When it comes to resources that are limited, where what we use limits what is left over for others, we should think more highly of others than we do ourselves. This leads to minimizing pollution and consumption in a way that respects the needs of others around us and around the world. It means caring for creation in both the short-term and long-term, knowing that Jesus could come tomorrow, or Jesus could tarry for thousands of years. It means not leaving huge debts for future generations, whether monetary or environmental.

Let’s look at another rich man in Scripture, in Luke 16. This rich man could be the poster child of every greedy, capitalistic culture. He knew how to consume. Verse 19:

There was a rich man who was clothed in purple and fine linen and who feasted sumptuously every day.

He was a glutton in the fullest sense of the word, taking to excess of all that he desired. Lazarus was at his gate, at the end of his long driveway leading to a triple-car garage. (Okay, I added that part.) Lazarus desired to be fed with what fell from the rich man’s table. He wasn’t fed, mind you, because he was stuck at the gate, barred from all the rich man’s excess.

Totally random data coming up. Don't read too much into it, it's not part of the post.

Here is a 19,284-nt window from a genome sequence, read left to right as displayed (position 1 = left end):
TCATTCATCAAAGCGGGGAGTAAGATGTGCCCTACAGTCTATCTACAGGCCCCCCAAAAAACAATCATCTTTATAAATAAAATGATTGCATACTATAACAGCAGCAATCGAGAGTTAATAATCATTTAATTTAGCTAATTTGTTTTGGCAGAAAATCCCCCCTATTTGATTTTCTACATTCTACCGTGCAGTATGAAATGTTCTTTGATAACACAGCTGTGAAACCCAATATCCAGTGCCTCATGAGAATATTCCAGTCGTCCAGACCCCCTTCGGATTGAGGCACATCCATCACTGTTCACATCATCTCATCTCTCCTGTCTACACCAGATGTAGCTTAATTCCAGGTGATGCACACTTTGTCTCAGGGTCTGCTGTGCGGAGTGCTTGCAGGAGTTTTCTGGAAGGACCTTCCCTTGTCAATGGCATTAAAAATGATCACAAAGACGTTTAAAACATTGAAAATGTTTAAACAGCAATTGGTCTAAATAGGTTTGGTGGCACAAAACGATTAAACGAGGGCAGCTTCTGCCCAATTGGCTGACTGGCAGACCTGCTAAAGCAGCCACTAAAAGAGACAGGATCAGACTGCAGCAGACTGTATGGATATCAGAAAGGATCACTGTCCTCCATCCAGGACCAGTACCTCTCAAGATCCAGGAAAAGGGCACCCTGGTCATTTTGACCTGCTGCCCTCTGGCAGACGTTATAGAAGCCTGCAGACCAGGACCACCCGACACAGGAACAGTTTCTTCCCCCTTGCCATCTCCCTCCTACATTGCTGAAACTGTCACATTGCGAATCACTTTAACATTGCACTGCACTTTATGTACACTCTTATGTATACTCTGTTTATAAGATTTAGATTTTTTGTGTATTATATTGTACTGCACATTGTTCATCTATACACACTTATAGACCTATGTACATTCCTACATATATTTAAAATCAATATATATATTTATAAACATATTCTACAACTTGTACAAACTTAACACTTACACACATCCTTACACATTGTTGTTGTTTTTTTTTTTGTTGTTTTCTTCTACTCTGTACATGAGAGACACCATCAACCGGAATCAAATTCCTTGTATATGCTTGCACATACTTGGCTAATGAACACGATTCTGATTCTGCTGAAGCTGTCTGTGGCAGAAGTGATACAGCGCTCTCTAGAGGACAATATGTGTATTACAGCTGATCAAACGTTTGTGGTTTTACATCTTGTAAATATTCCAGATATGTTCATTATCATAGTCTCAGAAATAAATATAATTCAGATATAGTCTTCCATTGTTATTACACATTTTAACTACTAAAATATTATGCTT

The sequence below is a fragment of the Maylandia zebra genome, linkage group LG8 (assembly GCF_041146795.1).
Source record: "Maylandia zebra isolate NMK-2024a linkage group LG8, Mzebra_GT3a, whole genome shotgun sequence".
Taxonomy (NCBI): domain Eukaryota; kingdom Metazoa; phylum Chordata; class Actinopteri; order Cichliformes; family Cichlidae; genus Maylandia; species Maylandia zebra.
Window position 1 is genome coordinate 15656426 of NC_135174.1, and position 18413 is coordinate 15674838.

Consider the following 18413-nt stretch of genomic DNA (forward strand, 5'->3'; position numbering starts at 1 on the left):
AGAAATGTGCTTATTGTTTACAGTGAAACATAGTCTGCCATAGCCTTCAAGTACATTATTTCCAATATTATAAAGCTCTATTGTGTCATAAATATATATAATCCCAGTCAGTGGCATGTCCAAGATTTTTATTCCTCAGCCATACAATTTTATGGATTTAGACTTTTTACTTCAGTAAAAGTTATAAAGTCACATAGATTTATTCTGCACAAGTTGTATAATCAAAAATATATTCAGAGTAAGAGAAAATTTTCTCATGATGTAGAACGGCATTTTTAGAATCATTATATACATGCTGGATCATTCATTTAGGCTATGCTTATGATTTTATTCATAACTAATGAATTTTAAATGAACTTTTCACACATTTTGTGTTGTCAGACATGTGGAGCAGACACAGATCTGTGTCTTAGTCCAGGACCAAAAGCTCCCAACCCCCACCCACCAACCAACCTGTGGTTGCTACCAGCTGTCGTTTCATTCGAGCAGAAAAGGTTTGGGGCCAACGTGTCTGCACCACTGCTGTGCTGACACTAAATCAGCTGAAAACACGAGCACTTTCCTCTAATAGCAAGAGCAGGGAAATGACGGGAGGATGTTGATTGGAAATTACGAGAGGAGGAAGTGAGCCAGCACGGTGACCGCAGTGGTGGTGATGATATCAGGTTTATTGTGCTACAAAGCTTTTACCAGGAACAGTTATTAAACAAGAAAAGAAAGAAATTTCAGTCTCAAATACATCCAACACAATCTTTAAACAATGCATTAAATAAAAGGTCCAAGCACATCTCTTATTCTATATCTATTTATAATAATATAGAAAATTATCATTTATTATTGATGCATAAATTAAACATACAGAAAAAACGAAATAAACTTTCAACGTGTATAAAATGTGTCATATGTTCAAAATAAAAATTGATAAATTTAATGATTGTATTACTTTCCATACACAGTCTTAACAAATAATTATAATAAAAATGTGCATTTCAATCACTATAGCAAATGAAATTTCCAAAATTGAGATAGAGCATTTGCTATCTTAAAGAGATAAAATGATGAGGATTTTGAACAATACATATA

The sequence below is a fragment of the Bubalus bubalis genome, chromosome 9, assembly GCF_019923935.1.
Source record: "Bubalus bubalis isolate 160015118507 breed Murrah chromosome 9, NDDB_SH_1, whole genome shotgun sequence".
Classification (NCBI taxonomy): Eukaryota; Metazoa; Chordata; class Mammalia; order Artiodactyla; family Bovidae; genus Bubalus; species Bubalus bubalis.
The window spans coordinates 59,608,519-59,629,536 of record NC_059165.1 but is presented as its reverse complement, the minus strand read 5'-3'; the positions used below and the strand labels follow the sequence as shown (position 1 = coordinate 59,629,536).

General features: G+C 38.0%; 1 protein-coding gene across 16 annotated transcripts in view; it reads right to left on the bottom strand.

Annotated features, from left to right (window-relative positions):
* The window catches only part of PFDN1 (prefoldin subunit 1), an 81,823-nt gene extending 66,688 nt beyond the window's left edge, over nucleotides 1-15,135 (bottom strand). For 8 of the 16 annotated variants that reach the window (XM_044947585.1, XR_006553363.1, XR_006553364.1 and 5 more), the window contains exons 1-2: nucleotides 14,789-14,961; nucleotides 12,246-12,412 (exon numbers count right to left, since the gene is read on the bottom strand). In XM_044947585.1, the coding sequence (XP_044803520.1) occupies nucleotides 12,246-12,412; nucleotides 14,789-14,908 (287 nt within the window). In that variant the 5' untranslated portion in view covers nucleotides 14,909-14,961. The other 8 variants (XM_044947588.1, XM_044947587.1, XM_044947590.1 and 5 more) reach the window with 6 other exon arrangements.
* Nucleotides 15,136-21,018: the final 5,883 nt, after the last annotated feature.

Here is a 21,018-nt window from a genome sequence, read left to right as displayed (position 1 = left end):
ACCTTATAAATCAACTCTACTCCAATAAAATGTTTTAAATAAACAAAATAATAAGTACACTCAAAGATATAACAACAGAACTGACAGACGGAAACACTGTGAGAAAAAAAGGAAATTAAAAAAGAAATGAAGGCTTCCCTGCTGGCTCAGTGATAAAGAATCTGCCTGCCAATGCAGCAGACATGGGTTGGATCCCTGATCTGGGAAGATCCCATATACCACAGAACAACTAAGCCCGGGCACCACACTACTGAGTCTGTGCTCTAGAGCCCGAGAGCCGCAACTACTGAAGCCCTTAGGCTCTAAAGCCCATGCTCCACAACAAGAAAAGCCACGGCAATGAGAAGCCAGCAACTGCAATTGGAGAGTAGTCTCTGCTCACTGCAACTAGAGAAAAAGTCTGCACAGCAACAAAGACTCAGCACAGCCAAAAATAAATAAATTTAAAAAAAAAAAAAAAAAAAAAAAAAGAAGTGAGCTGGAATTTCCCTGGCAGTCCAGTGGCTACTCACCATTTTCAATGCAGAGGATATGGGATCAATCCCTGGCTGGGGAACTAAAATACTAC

The two men die, Lazarus goes to Abraham’s side and the rich man goes to Hades. And why do they go to these places? We often skip over the reason given in the parable, since it’s likely to make us uncomfortable. Verse 25:

But Abraham said [to the rich man], “Child, remember that you in your lifetime received your good things, and Lazarus in like manner bad things; but now he is comforted here, and you are in anguish.”

We in North America are also receiving – taking – our good things. According to rough statistics, if everyone on Earth lived like the average Canadian or American, we’d need six or seven planet Earths. We can live the way we do because others don’t.